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Gold Up, Stocks Down with Commodities as Trump Catches Covid, 'Deflation Pressures Grow'

GOLD PRICES rose and global stock markets fell with commodity prices on Friday after US President Donald Trump confirmed that he and his wife have tested positive for Covid-19 and new data showed the world's largest economy adding fewer jobs than expected in September.
 
Non-farm US payrolls expanded by 661,000 last month said today's first estimate from the Bureau of Labor Statistics, almost a quarter below analyst forecasts and leaving total employment 10.7 million below February.
 
With barely 4 weeks to go until the 2020 White House election, Trump's vice-president Mike Pence says he is negative for Covid-19, while Democrat challenger Joe Biden said he is taking a test after meeting the reality-TV real-estate mogul for Tuesday night's fractious debate.
 
Gold prices jumped to touch an 8-session high at $1917 per ounce as the new broke, reclaiming over half of last week's 5% drop while silver failed to beat Tuesday's 1-week high at $24.40 per ounce. 
 
"Precious metals were much calmer than other sectors," notes head analyst Rhona O'Connell at brokerage StoneX, while crude oil "was the biggest reactor to the news of the President’s infection.
 
Chart of WTI benchmark US crude oil price, year-to-date. Source: Bloomberg
 
"Base metals [also] tumbled this morning," StoneX's O'Connell goes on.
 
"Copper was already under severe pressure in the face of rising inventories. Off by over 4% overnight [before rallying to unchanged at lunchtime in London], it has retraced 20% of the March-September rally."
 
Despite this deflationary turn in raw material costs, real US interest rates – after accounting for market-based inflation forecasts – meantime slipped further into negative territory across the curve on Friday, implying an annual loss of 0.96% to buyers of Washington's 10-year debt and 0.35% on 30-year Treasury bonds.
 
Those rates set 21st Century lows at -1.08% and -0.46% respectively as gold prices hit their current all-time record highs above $2000 per ounce in early August.
 
With the Federal Reserve's short-term interest rate now set at 0%, the latest US inflation data on Thursday showed the cost of living rising 1.6% per year in August on the Fed's preferred 'core' personal consumption expenditure measure.
 
That was the fastest pace since March, up from April's 9-year low of 0.9%.
 
"Eurozone's second month of deflation raises pressure on ECB," says a headline at the Financial Times, reporting fresh calls for the 19-nation central bank to "loosen monetary policy further, perhaps before the end of the year."
 
" Deflation recorded for record third month," says the Jakarta Post of today's new cost-of-living data from Indonesia, the world's 4th most populous country.
 
But among emerging economies as a group, "A raft of recent monetary policy decisions – in countries like Brazil, South Africa, Indonesia, Russia – suggest that EM central banks are by no means as keen as they used to be to cut policy rates," says US financial giant Citigroup's economist David Lubin.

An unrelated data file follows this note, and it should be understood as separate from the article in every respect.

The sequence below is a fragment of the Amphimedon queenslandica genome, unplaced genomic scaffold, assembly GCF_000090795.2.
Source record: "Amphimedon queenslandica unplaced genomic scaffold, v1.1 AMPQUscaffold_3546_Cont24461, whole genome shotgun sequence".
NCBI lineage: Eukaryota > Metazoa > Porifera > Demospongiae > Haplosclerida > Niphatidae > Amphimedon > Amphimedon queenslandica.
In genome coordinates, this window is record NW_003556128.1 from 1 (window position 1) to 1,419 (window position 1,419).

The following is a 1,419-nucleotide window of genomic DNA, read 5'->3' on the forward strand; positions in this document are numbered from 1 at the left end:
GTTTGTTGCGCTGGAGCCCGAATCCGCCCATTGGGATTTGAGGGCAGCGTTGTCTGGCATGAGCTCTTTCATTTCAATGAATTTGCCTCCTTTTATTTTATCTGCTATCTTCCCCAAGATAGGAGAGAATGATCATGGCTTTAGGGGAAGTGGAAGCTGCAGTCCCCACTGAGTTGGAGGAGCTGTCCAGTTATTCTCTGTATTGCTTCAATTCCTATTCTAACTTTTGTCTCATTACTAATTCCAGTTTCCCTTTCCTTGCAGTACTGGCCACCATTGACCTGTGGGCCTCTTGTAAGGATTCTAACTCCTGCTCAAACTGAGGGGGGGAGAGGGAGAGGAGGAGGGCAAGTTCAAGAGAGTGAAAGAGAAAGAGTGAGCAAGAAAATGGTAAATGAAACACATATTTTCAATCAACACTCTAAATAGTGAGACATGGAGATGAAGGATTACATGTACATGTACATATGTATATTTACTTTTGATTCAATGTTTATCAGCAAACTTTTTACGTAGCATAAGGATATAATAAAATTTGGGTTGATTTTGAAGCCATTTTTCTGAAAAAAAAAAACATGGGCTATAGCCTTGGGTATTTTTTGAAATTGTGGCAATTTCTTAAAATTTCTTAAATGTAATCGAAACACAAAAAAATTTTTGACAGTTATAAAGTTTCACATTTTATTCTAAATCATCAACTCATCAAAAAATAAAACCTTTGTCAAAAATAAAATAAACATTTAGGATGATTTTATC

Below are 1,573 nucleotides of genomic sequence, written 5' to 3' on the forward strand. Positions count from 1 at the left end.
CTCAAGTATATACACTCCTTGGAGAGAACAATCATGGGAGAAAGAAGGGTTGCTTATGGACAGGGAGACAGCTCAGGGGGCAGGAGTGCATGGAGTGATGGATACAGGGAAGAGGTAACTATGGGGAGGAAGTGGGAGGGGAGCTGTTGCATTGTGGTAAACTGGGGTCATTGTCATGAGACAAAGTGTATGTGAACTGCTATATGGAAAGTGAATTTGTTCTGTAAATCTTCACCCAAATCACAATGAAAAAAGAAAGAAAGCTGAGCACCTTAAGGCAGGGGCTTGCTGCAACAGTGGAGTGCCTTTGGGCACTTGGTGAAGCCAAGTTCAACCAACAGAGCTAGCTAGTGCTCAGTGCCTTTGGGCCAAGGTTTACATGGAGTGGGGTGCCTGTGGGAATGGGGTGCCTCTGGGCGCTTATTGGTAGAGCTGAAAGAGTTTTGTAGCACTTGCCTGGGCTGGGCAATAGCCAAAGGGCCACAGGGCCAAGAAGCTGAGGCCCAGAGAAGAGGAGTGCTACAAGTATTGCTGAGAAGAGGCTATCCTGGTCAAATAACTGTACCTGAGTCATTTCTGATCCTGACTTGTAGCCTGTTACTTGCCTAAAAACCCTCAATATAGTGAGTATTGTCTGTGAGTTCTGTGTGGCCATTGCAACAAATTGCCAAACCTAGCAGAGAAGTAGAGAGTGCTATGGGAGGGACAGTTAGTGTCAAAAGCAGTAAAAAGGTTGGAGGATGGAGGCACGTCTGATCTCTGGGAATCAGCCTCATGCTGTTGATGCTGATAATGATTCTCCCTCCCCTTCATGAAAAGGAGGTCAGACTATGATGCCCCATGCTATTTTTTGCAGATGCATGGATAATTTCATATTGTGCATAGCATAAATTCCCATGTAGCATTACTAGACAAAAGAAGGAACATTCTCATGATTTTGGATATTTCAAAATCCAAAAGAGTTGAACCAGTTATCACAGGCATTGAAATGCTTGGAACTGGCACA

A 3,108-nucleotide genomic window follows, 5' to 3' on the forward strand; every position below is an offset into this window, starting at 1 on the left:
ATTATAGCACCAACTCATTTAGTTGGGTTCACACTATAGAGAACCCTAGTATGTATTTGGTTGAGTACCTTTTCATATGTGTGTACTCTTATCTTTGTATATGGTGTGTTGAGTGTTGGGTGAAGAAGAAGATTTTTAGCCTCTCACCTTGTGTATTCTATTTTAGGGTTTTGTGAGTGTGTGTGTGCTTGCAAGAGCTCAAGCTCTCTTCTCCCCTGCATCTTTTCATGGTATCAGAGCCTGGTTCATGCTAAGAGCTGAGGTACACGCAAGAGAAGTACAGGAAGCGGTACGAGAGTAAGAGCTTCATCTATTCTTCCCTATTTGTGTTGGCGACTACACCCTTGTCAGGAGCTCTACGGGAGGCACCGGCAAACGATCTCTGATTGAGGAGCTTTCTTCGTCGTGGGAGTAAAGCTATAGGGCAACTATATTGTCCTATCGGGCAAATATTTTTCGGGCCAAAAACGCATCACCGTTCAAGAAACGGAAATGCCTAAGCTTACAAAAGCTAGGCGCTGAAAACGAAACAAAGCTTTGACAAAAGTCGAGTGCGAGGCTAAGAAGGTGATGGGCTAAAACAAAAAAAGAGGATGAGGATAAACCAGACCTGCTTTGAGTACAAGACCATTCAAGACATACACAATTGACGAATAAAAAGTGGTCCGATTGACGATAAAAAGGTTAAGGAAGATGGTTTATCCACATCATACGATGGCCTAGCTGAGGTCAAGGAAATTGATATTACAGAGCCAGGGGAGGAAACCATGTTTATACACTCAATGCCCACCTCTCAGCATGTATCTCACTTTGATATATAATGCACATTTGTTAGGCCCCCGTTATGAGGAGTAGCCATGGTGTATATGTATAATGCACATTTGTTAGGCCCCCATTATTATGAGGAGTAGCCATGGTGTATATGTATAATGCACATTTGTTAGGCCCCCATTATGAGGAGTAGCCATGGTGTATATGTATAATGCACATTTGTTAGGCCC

"This raises the question of whether we have reached the end of the rate-cutting cycle" outside rich-world economies.
 
Faced with inflation now forecast to reach 11.9% across 2020, the central bank of Turkey – the world's 5th largest private gold buyer – raised its key lending rate by 2.0 percentage points in late September, almost erasing this year's earlier cuts in the hope of reverse the Lira's plunge to new all-time lows on the currency market.
 
The hike aims to bring about " a sustained disinflation...a key factor for achieving lower sovereign risk, lower long-term interest rates, and stronger economic recovery," according to minutes from last month's policy meeting release Friday in Ankara.
 
Turkish foreign minister Mevlüt Çavuşoğlu yesterday told Russian counterpart Sergei Lavrov that Armenia's occupation of the disputed Upper Karabakh region of Azerbaijan must end for a ceasefire in its neighbors' conflict – flaring once more after the collapse of the Soviet Union saw hundreds of thousands of people displaced in the war of 1992-4 – to have any meaning.
 
Gold priced in Euro terms meantime rose to €1629, 1.8% higher from last weekend and a new record high when first reached in May.
 
The UK gold price in Pounds per ounce rose less, gaining 1.1% from a week ago and slipping £12 from this morning's pop to £1490, a new all-time when first reached in late-July.
 
The EuroStoxx 600 index of share prices cut its opening plunge to 0.6%, heading for a small weekly gain overall, but S&P futures trading put the US stock market on track to lose 1.6% at Friday's opening.

Adrian Ash is director of research at BullionVault, the world-leading physical gold, silver and platinum market for private investors online. Formerly head of editorial at London's top publisher of private-investment advice, he was City correspondent for The Daily Reckoning from 2003 to 2008, and he has now been researching and writing daily analysis of precious metals and the wider financial markets for over 20 years. A frequent guest on BBC radio and television, Adrian is regularly quoted by the Financial Times, MarketWatch and many other respected news outlets, and his views from inside the bullion market have been sought by the Economist magazine, CNBC, Bloomberg, Germany's Handelsblatt and FAZ, plus Italy's Il Sole 24 Ore.

See the full archive of Adrian Ash articles on GoldNews.

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